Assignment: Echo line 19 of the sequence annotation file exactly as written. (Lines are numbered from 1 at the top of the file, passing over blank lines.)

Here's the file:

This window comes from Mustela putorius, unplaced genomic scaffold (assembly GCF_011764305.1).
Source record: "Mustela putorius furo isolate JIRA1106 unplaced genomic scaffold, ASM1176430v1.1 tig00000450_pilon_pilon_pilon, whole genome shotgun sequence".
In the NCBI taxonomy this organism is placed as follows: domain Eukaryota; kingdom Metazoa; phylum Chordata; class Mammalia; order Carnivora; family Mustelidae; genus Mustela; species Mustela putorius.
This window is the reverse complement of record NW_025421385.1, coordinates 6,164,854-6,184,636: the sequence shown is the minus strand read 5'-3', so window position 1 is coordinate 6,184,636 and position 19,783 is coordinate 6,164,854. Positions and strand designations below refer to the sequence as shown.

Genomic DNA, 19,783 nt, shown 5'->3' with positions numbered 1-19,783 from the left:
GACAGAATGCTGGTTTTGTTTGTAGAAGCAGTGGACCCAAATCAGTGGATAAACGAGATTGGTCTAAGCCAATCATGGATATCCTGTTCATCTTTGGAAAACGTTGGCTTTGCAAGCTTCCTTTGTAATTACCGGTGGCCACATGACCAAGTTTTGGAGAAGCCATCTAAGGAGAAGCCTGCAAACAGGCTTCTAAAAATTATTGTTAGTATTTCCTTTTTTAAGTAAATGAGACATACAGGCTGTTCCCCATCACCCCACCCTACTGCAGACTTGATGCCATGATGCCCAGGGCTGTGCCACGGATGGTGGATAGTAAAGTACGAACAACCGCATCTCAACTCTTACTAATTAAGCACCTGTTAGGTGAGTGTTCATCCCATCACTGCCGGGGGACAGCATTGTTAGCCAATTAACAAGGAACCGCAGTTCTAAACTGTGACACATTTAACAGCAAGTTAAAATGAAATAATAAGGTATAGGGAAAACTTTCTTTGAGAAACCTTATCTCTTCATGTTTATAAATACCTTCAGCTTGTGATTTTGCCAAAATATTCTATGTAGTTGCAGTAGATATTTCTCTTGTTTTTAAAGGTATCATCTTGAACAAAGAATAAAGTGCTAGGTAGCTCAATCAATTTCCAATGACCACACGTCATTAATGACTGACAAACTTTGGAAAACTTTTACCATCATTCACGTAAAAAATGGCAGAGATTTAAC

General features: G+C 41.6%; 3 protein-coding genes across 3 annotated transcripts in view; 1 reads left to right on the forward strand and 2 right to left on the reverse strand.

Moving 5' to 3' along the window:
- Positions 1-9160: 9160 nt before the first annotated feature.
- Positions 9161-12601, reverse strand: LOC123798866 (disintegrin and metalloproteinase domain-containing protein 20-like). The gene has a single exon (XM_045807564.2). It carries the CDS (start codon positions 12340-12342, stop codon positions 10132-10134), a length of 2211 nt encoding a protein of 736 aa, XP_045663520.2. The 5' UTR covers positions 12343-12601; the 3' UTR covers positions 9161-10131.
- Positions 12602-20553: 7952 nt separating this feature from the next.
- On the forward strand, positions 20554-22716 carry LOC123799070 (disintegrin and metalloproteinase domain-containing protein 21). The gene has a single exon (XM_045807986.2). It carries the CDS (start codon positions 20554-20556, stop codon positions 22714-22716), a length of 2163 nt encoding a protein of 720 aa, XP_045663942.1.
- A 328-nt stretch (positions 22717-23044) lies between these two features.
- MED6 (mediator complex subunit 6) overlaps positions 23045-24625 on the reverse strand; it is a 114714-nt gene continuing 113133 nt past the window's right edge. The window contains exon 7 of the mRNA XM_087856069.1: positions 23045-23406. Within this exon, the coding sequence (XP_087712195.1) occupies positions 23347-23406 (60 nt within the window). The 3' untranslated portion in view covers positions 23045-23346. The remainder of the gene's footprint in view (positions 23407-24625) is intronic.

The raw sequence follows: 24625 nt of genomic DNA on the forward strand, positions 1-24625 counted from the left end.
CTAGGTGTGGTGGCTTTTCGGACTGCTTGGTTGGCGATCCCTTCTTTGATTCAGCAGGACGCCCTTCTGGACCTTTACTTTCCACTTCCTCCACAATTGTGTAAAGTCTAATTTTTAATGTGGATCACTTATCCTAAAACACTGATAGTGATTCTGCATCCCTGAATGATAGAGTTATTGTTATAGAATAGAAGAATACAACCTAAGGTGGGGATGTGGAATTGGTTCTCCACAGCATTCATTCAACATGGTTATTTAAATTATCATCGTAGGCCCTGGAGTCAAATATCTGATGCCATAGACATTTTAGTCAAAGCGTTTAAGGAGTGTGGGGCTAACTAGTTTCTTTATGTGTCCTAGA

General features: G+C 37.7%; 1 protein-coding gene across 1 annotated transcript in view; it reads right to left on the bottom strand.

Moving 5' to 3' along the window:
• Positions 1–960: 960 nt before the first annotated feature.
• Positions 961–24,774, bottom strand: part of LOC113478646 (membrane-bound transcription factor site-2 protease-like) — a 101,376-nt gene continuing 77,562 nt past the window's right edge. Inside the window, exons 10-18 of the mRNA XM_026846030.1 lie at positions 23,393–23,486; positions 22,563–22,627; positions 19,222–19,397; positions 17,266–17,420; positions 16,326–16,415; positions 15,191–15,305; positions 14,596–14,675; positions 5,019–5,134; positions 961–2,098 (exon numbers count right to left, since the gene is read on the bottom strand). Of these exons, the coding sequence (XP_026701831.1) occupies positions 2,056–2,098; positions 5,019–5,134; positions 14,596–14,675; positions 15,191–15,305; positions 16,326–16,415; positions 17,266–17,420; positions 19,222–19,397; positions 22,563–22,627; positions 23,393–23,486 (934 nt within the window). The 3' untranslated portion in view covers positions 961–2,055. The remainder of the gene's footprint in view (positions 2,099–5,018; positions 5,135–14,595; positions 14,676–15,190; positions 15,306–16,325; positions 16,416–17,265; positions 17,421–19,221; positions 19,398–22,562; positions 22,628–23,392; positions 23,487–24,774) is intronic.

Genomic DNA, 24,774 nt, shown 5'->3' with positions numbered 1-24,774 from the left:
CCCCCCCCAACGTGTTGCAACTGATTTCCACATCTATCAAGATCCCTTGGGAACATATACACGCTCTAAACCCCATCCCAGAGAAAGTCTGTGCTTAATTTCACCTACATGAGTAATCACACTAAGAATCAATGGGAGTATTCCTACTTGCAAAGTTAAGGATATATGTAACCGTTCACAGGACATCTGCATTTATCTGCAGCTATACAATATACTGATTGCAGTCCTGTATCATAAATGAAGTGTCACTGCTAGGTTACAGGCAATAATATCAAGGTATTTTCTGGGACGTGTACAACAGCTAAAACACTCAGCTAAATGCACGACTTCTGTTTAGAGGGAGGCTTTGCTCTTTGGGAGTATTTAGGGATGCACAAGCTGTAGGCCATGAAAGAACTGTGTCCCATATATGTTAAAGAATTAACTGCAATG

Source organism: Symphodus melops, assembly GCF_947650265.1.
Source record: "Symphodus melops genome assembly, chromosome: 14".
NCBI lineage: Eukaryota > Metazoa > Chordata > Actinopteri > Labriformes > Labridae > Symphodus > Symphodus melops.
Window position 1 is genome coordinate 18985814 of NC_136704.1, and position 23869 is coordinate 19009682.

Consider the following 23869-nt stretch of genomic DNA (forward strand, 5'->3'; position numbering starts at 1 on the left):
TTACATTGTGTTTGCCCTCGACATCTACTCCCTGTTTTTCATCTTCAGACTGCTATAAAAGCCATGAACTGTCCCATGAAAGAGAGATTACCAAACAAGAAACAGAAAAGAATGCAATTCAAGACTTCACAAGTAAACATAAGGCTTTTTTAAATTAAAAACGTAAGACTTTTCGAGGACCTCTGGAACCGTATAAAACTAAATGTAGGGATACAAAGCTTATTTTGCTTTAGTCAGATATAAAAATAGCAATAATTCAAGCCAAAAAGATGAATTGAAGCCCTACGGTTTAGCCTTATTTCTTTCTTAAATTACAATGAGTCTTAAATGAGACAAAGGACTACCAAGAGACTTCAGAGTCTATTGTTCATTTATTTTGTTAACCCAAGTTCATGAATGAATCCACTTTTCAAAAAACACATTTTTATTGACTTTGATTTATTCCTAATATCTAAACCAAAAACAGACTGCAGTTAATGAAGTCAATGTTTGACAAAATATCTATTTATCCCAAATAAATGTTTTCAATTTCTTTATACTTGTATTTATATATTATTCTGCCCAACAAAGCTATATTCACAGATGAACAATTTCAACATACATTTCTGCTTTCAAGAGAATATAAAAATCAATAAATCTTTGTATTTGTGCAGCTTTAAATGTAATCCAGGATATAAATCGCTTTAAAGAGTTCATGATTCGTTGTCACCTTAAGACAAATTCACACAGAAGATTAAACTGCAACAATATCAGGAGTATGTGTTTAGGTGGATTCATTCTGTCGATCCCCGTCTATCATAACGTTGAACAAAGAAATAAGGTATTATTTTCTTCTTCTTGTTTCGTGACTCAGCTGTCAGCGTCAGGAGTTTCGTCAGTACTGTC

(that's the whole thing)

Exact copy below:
• Positions 1–960: 960 nt before the first annotated feature.